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Andy, terrific job on the top and fence and excellent start on the base cabinet as well. You might want to consider adding some kind of sealant to the bottom side of the table top. I had a top made from the sink cut out from a laminated countertop. I use the laminated top as the surface for the router table and after some time it developed a very slight dip which I am thinking may have come from the fact that the top was more or less impervious to moisture/humidity while the bottom was not. It would be relatively easy to do now before your project gets done. Just a thought.
 

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Discussion Starter · #15 ·
Andy, terrific job on the top and fence and excellent start on the base cabinet as well. You might want to consider adding some kind of sealant to the bottom side of the table top. I had a top made from the sink cut out from a laminated countertop. I use the laminated top as the surface for the router table and after some time it developed a very slight dip which I am thinking may have come from the fact that the top was more or less impervious to moisture/humidity while the bottom was not. It would be relatively easy to do now before your project gets done. Just a thought.
Thanks very much... I'll give the underside a coat! I had reservations using MDF at all to be honest. I really don't like the other reason being the dust is meant to be pretty harmful.. formaldahyde I believe. The upside is the the 9mm sheets came in the size I wanted and the thickness to allow the insert to pretty much drop in.
Will have to check out your table, etc soon! :)
 

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Discussion Starter · #16 · (Edited)
Andy, terrific job on the top and fence and excellent start on the base cabinet as well. You might want to consider adding some kind of sealant to the bottom side of the table top. I had a top made from the sink cut out from a laminated countertop. I use the laminated top as the surface for the router table and after some time it developed a very slight dip which I am thinking may have come from the fact that the top was more or less impervious to moisture/humidity while the bottom was not. It would be relatively easy to do now before your project gets done. Just a thought.

Thanks for that advice.. saved alot of trouble doing it now! Not perfect, but well... it's the underside.. still looks nice though. I also sealed the cutout around the insert area. Looking forward to glueing up the frame tomorrow and sanding etc,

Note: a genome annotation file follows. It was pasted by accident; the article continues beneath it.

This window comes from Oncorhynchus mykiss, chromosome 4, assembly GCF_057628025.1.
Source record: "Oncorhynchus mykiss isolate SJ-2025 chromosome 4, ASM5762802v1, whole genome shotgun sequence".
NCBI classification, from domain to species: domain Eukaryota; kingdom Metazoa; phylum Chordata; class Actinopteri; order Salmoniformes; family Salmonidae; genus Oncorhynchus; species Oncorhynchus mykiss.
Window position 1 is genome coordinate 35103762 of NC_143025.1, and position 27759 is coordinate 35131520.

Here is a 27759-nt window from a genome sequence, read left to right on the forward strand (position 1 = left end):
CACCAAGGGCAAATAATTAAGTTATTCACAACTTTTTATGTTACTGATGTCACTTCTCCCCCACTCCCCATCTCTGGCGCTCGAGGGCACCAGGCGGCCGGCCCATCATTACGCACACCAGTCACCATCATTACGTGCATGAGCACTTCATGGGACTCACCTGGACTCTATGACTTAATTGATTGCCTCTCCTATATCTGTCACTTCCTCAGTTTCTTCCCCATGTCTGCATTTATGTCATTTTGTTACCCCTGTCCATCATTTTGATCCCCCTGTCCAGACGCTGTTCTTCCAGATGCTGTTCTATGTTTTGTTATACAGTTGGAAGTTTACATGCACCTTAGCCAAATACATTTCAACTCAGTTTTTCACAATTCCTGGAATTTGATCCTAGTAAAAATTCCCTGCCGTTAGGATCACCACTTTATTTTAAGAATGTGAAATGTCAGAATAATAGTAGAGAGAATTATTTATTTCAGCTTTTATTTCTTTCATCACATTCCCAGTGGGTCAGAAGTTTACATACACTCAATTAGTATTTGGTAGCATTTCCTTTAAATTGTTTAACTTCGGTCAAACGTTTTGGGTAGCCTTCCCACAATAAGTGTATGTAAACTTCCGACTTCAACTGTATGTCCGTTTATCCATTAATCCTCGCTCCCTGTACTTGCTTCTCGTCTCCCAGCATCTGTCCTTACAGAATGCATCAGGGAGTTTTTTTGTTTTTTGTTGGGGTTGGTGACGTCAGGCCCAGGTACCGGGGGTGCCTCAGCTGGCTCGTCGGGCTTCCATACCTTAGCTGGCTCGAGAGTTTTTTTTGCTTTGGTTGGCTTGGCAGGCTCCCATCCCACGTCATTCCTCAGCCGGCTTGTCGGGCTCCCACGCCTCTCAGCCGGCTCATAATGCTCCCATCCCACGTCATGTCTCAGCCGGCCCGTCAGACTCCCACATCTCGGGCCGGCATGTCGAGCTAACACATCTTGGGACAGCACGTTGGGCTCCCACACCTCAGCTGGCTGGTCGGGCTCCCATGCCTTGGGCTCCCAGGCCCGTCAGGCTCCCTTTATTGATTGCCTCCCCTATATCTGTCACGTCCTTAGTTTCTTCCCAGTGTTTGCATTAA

BTW what happened with that gap left hand side between the edging there and the MDF edge was I bought an extra sheet to thicken it and it was cut from supplier slightly undersize to the rest... Looking back I could have used a flush bit to get it flush... Ah well.. the edging is still glued to 3/4" that is flush. Minor details :D
Thanks again!
Andy
 

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Discussion Starter · #17 ·


Got the basic base squared up and glued...next put in bottom shelf ,epoxy in rails and threaded inserts, finish dust extract area, install wheels, put in power switch.
:D
 

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Looks good Andy. Did you visit Timbecon yet? :D

You're a step ahead of me, I have yet to buy the dust port so I can get collection going. TBH, I really need to buy a proper dust collector setup, but I'm seeing shop vac alone at $1k and I just don't have that kind of cash spare.
So far my $50 Bunnings home vac is doing at least something, and as always a good dust mask.

Where did you get your vac and how much was it, if you don't mind me asking?
 

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Looks good Andy. Did you visit Timbecon yet? :D

You're a step ahead of me, I have yet to buy the dust port so I can get collection going. TBH, I really need to buy a proper dust collector setup, but I'm seeing shop vac alone at $1k and I just don't have that kind of cash spare.
So far my $50 Bunnings home vac is doing at least something, and as always a good dust mask.

Where did you get your vac and how much was it, if you don't mind me asking?
You can get the whole "newbie" dust collection setup at the Orange store for under $150 bucks.